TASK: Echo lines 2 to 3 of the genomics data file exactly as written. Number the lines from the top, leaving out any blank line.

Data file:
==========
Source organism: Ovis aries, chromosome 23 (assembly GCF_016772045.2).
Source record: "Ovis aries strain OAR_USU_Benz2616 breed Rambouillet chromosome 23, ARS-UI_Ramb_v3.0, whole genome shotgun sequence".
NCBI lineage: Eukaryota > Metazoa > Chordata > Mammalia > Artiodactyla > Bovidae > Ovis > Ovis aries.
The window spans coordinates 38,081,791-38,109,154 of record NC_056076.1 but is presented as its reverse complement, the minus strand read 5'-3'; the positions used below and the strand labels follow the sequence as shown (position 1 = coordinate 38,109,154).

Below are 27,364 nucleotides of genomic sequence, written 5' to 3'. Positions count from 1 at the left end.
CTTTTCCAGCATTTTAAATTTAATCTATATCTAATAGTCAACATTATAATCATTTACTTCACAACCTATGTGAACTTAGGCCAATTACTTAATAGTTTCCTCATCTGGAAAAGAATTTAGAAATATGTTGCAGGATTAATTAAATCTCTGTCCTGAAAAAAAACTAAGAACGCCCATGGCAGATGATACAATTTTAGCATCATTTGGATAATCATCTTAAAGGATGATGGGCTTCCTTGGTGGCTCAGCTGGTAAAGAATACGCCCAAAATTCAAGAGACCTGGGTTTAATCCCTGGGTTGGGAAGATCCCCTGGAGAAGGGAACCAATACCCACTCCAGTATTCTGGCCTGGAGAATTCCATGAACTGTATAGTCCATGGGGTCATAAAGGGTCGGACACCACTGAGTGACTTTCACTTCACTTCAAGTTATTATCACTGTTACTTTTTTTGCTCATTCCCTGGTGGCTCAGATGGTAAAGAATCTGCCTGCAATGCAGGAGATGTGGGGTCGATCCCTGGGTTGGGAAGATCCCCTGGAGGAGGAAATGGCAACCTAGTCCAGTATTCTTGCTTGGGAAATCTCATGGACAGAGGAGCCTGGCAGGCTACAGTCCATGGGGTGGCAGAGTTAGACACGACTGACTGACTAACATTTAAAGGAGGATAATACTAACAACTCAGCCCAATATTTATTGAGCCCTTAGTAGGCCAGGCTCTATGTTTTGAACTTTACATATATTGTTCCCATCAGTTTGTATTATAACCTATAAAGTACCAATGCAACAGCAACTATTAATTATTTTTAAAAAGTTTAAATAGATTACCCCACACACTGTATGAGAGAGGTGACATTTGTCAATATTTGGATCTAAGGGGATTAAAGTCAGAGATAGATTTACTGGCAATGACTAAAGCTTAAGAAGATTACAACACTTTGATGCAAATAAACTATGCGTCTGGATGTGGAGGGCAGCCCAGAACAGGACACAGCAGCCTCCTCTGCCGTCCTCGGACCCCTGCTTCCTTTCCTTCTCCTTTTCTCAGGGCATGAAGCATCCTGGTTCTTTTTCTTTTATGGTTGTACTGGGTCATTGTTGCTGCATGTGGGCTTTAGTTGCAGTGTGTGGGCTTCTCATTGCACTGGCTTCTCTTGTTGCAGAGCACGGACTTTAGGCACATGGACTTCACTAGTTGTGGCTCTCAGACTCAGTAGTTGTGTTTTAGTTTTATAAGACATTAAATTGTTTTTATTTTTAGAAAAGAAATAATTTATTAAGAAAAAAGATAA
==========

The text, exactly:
Source record: "Ovis aries strain OAR_USU_Benz2616 breed Rambouillet chromosome 23, ARS-UI_Ramb_v3.0, whole genome shotgun sequence".
NCBI lineage: Eukaryota > Metazoa > Chordata > Mammalia > Artiodactyla > Bovidae > Ovis > Ovis aries.